Egypt’s president cancels decree that sparked protests

Egypt’s President Mohamed Mursi (4th L) attends a meeting with Vice President Mahmoud Mekky (3rd L) and other politicians and heads of parties at the presidential palace in Cairo on Saturday. (Reuters)


CAIRO: Egyptian President Mohamed Mursi has canceled a decree that gave him sweeping powers and sparked huge protests, but did not delay a referendum on a constitution as his opponents had demanded.

The announcement came from the spokesman for politicians and other figures who took part in a national dialogue on Saturday convened by the Islamist president. But the main opposition group stayed away, so the talks had little credibility among protesters.

One of the opposition’s main demands was to scrap a referendum on a constitution that was drafted by an Islamist-led assembly. Liberals and others quit the assembly, saying their voices were not being heard.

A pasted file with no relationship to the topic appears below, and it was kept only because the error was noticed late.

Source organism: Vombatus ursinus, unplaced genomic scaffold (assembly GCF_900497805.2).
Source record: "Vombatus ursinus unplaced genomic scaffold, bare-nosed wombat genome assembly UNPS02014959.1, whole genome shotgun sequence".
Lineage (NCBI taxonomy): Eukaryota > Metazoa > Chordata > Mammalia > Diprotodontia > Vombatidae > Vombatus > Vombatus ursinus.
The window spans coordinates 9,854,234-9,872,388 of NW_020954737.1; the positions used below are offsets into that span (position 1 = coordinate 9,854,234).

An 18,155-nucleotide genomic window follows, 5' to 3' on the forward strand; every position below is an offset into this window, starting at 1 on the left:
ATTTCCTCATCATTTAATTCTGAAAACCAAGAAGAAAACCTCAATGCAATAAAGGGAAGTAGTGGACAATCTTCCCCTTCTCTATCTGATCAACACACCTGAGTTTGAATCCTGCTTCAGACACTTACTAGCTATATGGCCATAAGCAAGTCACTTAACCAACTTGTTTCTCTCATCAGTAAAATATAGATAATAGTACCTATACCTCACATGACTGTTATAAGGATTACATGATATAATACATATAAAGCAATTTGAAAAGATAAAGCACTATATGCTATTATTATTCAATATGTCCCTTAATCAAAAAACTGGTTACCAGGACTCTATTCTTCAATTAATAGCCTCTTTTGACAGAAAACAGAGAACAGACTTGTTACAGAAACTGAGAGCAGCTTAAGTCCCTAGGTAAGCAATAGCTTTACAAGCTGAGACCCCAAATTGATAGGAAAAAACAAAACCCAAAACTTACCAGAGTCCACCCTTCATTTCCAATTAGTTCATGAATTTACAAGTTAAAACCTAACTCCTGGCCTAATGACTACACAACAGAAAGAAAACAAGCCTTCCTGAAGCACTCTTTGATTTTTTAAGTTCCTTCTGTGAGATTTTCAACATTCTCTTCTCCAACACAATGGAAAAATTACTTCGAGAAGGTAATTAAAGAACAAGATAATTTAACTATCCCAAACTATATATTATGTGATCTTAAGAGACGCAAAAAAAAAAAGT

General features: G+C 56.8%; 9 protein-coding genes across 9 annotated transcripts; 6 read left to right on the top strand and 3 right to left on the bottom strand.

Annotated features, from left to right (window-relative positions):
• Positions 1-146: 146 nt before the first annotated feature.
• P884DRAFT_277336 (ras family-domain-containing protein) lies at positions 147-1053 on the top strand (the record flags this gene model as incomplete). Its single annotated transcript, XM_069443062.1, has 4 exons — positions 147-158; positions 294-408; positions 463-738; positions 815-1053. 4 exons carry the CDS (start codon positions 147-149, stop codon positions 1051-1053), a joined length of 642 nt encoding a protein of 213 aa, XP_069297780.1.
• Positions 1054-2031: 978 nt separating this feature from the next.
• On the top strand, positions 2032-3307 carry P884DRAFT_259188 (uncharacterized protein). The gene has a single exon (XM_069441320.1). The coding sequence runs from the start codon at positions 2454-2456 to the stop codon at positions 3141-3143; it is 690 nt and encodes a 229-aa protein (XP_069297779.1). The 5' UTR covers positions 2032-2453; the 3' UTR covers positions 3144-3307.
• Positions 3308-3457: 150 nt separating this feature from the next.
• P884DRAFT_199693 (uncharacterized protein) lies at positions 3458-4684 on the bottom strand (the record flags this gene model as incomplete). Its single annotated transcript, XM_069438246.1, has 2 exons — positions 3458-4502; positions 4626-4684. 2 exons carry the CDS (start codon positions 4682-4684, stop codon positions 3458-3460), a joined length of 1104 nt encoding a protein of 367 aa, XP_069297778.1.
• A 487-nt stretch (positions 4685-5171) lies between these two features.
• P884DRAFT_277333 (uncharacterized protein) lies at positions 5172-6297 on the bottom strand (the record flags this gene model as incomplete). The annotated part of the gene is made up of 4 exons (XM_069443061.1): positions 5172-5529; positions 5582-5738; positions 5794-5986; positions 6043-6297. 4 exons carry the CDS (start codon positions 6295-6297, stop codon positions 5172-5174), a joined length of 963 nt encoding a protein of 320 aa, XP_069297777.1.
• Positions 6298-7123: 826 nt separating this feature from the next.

But that vote will go ahead on Dec. 15 as planned.

Officials said those at Saturday’s talks had discussed a delay but found legal obstacles prevented any change in the date for the referendum.

The president issued a new decree in which the first article “cancels the constitutional declaration” announced on Nov. 22, spokesman Mohamed Selim Al-Awa told a news conference. Last month’s decree had led to protests and deadly violence.

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